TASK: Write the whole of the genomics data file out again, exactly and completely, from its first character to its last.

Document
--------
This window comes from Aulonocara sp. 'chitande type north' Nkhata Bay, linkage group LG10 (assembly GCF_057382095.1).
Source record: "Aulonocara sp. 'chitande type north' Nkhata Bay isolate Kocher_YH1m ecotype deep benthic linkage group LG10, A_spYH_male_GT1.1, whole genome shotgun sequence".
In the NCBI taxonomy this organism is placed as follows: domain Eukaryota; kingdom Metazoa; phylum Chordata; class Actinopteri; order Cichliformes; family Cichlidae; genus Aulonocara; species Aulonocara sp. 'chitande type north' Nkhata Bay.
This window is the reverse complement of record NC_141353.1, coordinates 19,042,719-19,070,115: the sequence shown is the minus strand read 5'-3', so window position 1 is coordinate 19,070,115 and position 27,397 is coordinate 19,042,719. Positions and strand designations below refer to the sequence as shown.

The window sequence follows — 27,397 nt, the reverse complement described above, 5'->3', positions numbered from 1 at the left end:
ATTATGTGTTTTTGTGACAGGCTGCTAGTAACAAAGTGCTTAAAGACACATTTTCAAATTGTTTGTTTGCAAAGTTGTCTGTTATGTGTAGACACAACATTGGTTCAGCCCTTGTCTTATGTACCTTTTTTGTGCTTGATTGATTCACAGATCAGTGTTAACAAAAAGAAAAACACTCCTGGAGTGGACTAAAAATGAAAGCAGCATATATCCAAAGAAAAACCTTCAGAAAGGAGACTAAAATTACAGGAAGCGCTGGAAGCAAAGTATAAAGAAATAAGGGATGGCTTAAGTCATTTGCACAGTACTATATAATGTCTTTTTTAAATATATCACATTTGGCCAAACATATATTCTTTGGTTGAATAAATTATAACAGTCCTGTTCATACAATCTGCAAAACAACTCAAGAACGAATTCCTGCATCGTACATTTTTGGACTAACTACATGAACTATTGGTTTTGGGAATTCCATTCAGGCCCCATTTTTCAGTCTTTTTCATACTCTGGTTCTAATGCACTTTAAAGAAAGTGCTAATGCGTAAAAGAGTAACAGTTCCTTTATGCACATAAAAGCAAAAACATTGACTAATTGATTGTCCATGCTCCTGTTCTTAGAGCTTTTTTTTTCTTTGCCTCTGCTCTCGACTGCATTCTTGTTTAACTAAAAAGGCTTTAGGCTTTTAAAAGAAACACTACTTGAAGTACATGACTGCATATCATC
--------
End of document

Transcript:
This window comes from Aulonocara sp. 'chitande type north' Nkhata Bay, linkage group LG10 (assembly GCF_057382095.1).
Source record: "Aulonocara sp. 'chitande type north' Nkhata Bay isolate Kocher_YH1m ecotype deep benthic linkage group LG10, A_spYH_male_GT1.1, whole genome shotgun sequence".
In the NCBI taxonomy this organism is placed as follows: domain Eukaryota; kingdom Metazoa; phylum Chordata; class Actinopteri; order Cichliformes; family Cichlidae; genus Aulonocara; species Aulonocara sp. 'chitande type north' Nkhata Bay.
This window is the reverse complement of record NC_141353.1, coordinates 19,042,719-19,070,115: the sequence shown is the minus strand read 5'-3', so window position 1 is coordinate 19,070,115 and position 27,397 is coordinate 19,042,719. Positions and strand designations below refer to the sequence as shown.

The window sequence follows — 27,397 nt, the reverse complement described above, 5'->3', positions numbered from 1 at the left end:
ATTATGTGTTTTTGTGACAGGCTGCTAGTAACAAAGTGCTTAAAGACACATTTTCAAATTGTTTGTTTGCAAAGTTGTCTGTTATGTGTAGACACAACATTGGTTCAGCCCTTGTCTTATGTACCTTTTTTGTGCTTGATTGATTCACAGATCAGTGTTAACAAAAAGAAAAACACTCCTGGAGTGGACTAAAAATGAAAGCAGCATATATCCAAAGAAAAACCTTCAGAAAGGAGACTAAAATTACAGGAAGCGCTGGAAGCAAAGTATAAAGAAATAAGGGATGGCTTAAGTCATTTGCACAGTACTATATAATGTCTTTTTTAAATATATCACATTTGGCCAAACATATATTCTTTGGTTGAATAAATTATAACAGTCCTGTTCATACAATCTGCAAAACAACTCAAGAACGAATTCCTGCATCGTACATTTTTGGACTAACTACATGAACTATTGGTTTTGGGAATTCCATTCAGGCCCCATTTTTCAGTCTTTTTCATACTCTGGTTCTAATGCACTTTAAAGAAAGTGCTAATGCGTAAAAGAGTAACAGTTCCTTTATGCACATAAAAGCAAAAACATTGACTAATTGATTGTCCATGCTCCTGTTCTTAGAGCTTTTTTTTTCTTTGCCTCTGCTCTCGACTGCATTCTTGTTTAACTAAAAAGGCTTTAGGCTTTTAAAAGAAACACTACTTGAAGTACATGACTGCATATCATC